The rank of King’s Counsel is generally reserved for those who have distinguished themselves in practice in the Supreme Courts. Advocates and Solicitors with Rights of Audience in the Supreme Courts are eligible to apply to the Lord Justice General, Scotland’s senior judge.
Before making nominations to the First Minister, the Lord Justice General consults other judges, the Lord Advocate, the Dean of the Faculty of Advocates and the President of the Law Society of Scotland.
There is no fixed quota of King’s Counsel to be appointed at any time. The Lord Justice General endeavours to ensure, in the interests of the public, clients and the courts, that an adequate number of King’s Counsel generally, and in
specific areas of specialisation, is maintained.
HistoryBefore 1868 the rank of King’s Counsel was not recognised in Scotland. It was first conferred in that year. Initially the status was reserved first for law officers and soon after for the Dean of Faculty.
In 1897 a petition by the Faculty for the establishment of a Scottish roll of King’s Counsel was approved. The first appointments were made later in that year.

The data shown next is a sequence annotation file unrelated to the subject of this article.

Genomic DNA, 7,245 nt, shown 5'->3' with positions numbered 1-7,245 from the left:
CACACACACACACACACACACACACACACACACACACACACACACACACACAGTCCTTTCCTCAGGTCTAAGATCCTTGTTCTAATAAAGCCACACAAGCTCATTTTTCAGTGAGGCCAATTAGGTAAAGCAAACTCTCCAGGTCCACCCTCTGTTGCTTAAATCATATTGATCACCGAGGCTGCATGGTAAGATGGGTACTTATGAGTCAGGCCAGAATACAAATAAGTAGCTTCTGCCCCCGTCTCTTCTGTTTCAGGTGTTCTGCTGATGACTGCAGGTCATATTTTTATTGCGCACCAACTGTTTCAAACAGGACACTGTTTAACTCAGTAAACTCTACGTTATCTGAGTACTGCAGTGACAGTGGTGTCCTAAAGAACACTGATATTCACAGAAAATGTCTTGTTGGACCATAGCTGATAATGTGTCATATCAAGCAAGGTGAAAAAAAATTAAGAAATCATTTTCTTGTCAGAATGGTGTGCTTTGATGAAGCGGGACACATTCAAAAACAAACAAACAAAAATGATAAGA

In 2002 the first appointment of a solicitor advocate was made, following the introduction of extended rights of audience by section 24 of the Law Reform (Miscellaneous Provisions) (Scotland) Act 1990. A solicitor advocate who is so appointed is correctly designated as “King’s Counsel, Solicitor Advocate”.
The appointment of King’s Counsel is made by His Majesty the King on the recommendation of the First Minister, who seeks nominations for that purpose from the Lord Justice General.
Applications are normally invited by advertisement on an annual basis. There are separate application forms for members of the Faculty and solicitor advocates. Details of invitations to apply will be posted here. A guide for applicants is available to view on the Judiciary of Scotland website
Procedure to remove title of King’s Counsel
The procedure for the removal of the title of King’s Counsel in Scotland can be found here.
Completed forms requesting removal should be submitted to Paul Gilmour, the Lord President’s Private Secretary.Once submitted, a panel comprising the Lord Justice General, the Lord Justice Clerk and the Lord Advocate will consider the application. As part of this, the panel will consult the Dean of the Faculty of Advocates and the Law Society of Scotland.
When a decision is taken to progress, the panel will forward a recommendation for the removal of the King’s Counsel title to the First Minister. The First Minister, if in agreement, would then write to inform His Majesty the King they were of the view that the Letters Patent should be revoked from the King’s Counsel.
The Letters Patent could then be revoked if His Majesty was in agreement. Thereafter, the individual concerned would no longer be able to use the title of King’s Counsel.